We7 fires shot at Last.fm with free personal mobile radio that works offline

We7 fires shot at Last.fm with free personal mobile radio that works offline

Last.fm users frustrated at the service’s recent decision to start charging for its mobile streaming service have another option from today. We7 has launched a similar offering for free and unlike Last.fm, it works offline too.

Only available to Android users in the UK and Ireland at present, the service works like Last.fm by allowing users to create a radio station based on music they like. The app then ‘charges up’ with music from related artists, storing it locally on the handset. A similar service is offered by Slacker Radio in the US, but this is a European first.

Let’s say you choose David Bowie as the basis for a station. A maximum 6-7 hours of music from similar artists will be built up on your phone over time, with the app refreshing 20% of it whenever a data connection is available in order to keep a good level of variety.

We7’s CEO Steve Purdham tells me stations are populated using data it has gained from partnerships with Last.fm, recommendation service The Filter and also its own algorithms. In addition to personal stations, the app offers curated collections of songs for those wanting a more passive experience.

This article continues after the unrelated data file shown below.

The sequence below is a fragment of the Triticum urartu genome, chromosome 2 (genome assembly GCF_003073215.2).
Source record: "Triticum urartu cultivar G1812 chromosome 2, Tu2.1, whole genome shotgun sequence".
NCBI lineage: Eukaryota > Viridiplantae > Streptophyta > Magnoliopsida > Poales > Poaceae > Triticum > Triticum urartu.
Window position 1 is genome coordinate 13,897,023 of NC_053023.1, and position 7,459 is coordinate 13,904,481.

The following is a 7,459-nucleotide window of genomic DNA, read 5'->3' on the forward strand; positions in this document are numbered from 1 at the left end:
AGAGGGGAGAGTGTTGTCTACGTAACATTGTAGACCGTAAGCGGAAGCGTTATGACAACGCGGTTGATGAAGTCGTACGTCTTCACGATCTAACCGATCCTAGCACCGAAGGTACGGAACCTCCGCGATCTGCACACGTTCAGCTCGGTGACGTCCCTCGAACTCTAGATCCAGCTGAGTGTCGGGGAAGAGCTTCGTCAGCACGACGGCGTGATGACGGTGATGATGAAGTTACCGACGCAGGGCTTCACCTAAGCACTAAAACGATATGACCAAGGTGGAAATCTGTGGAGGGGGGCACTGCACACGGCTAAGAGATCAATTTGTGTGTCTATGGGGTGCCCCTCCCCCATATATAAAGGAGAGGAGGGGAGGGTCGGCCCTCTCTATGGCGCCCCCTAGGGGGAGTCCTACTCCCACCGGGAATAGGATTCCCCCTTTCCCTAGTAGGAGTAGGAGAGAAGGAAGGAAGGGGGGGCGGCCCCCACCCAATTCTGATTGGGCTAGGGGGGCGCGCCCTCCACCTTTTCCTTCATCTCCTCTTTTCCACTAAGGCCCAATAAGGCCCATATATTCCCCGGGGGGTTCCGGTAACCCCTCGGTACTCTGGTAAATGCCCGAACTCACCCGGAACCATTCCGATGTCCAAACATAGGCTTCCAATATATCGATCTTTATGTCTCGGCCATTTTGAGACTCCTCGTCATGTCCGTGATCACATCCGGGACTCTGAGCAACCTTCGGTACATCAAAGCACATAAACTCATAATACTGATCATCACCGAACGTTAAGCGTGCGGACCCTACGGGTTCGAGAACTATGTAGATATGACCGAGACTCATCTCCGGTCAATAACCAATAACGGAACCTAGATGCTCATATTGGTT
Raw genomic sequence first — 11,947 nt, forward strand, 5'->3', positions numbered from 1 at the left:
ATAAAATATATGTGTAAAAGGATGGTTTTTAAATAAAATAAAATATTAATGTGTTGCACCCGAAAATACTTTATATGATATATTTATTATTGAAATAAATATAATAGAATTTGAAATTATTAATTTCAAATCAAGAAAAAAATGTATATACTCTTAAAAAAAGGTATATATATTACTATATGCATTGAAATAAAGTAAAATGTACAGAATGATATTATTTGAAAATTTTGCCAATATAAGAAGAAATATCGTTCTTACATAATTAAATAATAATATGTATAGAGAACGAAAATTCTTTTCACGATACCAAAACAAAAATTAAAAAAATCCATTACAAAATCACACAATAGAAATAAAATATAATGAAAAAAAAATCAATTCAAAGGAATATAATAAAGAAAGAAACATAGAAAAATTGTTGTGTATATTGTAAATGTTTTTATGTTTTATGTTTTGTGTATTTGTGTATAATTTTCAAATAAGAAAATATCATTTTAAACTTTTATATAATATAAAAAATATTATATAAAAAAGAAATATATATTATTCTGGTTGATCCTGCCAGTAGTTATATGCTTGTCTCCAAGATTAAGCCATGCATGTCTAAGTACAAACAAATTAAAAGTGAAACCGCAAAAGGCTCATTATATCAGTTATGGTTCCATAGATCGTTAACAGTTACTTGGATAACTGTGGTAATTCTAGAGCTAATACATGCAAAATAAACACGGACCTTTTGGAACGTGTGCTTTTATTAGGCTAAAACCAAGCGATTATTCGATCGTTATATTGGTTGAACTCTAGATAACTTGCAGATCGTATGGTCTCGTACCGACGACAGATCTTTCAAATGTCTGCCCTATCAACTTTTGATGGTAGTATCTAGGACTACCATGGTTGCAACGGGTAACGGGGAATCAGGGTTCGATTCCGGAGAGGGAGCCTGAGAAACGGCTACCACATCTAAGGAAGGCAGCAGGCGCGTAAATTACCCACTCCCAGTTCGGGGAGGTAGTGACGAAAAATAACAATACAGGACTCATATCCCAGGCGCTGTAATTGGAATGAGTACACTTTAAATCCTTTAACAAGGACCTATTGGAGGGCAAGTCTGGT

The free service is ad-supported and for £9.99 per month after a two-week trial, users can upgrade to receive We7’s Spotify-like on-demand music service, with access to over 5 million songs.

After starting out as a purely on-demand service, UK-based We7 first moved into the personal radio field last year after finding that its customers actually preferred a little less choice. Despite not yet being profitable, Purdham says that the outlook for the company is promising with geolocation and a good knowledge of users’ tastes meaning that it can offer highly relevant, premium audio ads.

Today’s launch, along with the news last week that the company is part of a consortium investigating Internet-connected ‘cloud radio’ services, indicates that We7 most likely sees its future as helping to redefine radio, rather than challenging startups like Spotify and Rdio as a straightforward online music service.

After recently expanding to Ireland, We7 plans to launch in three more countries this year. Offline mobile personal radio is available from today on the company’s Android app, with more platforms to follow soon.

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